The next couple of days Chris and I would look at each other and say, “Hey, we’re finished.” It didn’t really sink in, though.
Then Thursday, the day Fed-Ex said that our dossier would arrive in America World’s hands, Chris got confirmation from AW that they had indeed received our dossier… and that it wasn’t complete.
Apparently 4 of the documents we sent in still need certification. The punishment/irony/insult of the situation is that those documents are original state-certified documents (which is why we didn’t find some way to get them re-certified) like our marriage license and birth certificates. So basically we need a statement from the State that certifies our State certified documents are really legitimate. Yes, it’s like asking a woodchuck if he chucks wood. No, we can’t argue the rules we can only play the game.
So now, we wait for our paperwork to come BACK from the adoption agency so that we can resubmit them to the States (i.e. both
It costs $25 per document to get a certification from OK. $20 per document for VA. And $2 per document for IL. I don't know why there is such a disparity, but IL pretty much rocks, since we sent about 20 documents in for certification for $40 total. $25 x 20 is a MUCH bigger number.
Don't tell IL they could be charging more, ok? :)
Lady (who I just met, but who knows my mother-in-law): Hey! You'd better give Nancy some grandchildren!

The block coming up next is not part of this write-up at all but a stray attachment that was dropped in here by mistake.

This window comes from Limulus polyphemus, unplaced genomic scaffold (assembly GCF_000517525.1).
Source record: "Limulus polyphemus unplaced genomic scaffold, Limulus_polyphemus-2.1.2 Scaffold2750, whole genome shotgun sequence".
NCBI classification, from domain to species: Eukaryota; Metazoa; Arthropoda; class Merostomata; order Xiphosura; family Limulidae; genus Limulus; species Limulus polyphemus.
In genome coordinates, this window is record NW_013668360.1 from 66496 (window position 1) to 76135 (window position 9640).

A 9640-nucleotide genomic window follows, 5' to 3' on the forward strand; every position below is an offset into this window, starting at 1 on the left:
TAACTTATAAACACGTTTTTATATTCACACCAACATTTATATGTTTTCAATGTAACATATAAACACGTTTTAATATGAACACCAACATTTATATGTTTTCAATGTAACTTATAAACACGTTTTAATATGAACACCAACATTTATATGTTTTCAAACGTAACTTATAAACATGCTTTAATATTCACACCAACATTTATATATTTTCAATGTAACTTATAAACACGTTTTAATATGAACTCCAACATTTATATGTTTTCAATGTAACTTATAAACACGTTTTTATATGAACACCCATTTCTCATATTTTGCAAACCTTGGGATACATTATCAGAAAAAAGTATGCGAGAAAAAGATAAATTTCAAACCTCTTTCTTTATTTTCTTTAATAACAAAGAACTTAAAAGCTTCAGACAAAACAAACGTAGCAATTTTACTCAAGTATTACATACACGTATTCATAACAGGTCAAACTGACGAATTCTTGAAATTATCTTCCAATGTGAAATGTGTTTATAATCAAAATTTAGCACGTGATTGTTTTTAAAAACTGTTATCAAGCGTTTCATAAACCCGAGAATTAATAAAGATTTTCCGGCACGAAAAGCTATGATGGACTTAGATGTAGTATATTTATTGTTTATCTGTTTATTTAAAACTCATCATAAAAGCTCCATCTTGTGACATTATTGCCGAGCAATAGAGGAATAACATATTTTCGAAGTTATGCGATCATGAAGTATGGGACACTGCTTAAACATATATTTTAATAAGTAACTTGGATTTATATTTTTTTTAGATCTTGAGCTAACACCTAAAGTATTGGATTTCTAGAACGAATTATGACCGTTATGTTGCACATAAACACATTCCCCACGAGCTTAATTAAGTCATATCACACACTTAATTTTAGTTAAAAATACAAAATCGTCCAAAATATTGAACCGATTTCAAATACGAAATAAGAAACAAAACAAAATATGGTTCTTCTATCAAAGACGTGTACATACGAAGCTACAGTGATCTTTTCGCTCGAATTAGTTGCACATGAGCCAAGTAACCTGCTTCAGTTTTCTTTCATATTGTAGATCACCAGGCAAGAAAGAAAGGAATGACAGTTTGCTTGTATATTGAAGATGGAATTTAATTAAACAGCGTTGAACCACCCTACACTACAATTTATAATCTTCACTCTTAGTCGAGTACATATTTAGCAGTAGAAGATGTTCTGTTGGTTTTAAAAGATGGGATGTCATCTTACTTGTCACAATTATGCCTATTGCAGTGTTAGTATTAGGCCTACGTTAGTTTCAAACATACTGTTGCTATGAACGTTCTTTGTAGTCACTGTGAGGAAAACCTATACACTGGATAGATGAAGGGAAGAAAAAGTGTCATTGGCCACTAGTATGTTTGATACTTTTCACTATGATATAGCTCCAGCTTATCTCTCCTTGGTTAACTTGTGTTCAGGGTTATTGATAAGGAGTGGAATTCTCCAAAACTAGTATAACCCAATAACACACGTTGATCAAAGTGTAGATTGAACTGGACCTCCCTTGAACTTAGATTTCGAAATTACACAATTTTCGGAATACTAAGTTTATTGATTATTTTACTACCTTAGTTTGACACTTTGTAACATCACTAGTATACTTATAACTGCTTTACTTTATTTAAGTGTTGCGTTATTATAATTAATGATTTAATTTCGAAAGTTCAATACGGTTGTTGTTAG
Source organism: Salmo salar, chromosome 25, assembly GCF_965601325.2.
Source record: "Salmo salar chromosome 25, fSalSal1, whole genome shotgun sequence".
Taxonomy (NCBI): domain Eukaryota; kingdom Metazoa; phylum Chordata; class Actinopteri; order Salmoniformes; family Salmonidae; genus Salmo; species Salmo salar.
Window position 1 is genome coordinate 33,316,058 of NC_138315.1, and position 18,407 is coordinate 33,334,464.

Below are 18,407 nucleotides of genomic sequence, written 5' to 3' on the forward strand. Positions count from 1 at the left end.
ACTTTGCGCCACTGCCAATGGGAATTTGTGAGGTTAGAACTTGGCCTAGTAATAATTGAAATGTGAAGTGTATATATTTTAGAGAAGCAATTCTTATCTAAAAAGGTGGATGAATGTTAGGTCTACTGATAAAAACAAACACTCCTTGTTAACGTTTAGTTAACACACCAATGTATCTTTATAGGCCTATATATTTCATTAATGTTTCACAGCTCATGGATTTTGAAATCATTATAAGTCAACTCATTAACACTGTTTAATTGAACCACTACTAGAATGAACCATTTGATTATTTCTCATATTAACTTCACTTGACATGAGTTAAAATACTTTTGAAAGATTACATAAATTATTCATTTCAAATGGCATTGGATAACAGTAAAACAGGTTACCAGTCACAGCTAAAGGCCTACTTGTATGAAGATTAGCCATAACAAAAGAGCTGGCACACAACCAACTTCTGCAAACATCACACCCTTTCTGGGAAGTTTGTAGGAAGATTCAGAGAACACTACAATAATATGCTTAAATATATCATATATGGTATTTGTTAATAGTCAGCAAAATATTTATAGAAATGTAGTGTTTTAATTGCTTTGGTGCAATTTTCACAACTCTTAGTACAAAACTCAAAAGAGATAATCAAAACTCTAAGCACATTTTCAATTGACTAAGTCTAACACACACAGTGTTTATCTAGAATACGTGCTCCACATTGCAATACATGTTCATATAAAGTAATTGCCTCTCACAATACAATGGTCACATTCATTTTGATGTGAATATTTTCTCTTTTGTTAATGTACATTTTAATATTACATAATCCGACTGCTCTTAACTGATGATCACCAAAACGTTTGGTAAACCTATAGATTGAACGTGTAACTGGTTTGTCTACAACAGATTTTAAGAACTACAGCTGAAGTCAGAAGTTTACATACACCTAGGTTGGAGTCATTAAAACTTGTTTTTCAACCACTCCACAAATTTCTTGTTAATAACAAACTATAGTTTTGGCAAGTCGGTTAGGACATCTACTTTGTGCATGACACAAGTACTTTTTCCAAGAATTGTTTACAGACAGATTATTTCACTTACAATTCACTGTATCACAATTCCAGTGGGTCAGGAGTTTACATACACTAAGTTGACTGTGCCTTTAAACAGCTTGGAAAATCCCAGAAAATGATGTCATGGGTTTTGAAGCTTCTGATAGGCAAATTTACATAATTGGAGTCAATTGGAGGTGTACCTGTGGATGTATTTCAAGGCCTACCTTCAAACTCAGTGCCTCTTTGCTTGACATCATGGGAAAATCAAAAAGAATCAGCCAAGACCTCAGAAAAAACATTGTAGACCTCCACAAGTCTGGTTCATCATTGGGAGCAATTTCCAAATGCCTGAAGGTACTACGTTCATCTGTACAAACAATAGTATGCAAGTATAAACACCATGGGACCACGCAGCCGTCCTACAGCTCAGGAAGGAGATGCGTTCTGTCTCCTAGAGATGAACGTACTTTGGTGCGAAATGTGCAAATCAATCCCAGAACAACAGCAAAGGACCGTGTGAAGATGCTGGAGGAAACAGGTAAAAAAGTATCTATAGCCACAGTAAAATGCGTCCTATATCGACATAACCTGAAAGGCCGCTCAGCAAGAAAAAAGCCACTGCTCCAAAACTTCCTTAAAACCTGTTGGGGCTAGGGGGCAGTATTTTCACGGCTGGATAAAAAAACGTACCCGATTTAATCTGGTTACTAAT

Me: ?!?!? Um...
Lady: No, really, you should... she doesn't bring it up, but I bring it up to her.
Me: Well, it's up to governments at this point.
Me: Yes, we're adopting.
Lady: Why?! You don't want your own children? Or can't you have them?
Me, in my mind: What the H#$@?
Me, out loud: Um, we can't have them.
Lady: OH! But people who adopt usually end up getting pregnant.
Me, in my mind: OMG! I am about to strike you down.
Me, out loud: Yes, but that cannot happen for us.
Lady looks skeptically at me.
I remained calm through this whole thing. My poor MIL was beet red. I wonder if she knew that this was not an uncommon attitude among people. I noticed a picture of the lady's kids on her desk, and thought that she probably had NO IDEA what she was talking about. So, I'm trying not to fume at the ultra-personal approach she took with someone she just met. Holy cow! I suppose this is a portent of things to come... we'll have children of an obviously different nationality, who "people" will see as fodder for EXTREMELY personal questions.
In accordance with our foster license from DCFS, we must take 10 hrs. of training. Some of it we did online... and actually, if you want to do some too, just to get involved, anyone can sign up on this site. It is free until you want the certificate, which we had to get to prove we took it, but you totally don't have to do. I imagine some of it would be helpful to parent children born to you as well.
Last Tuesday, we took a class hosted by our home study agency about International Adoption in general. Much of it was familiar to us. (Ok, honestly, one good thing about waiting so long for things to work out is that it gives you THAT MUCH MORE TIME to prepare, and figure out how you really think about things, and start developing skills.) I was glad we went, though, because it solidified some ideas we had about the post-adoption experience.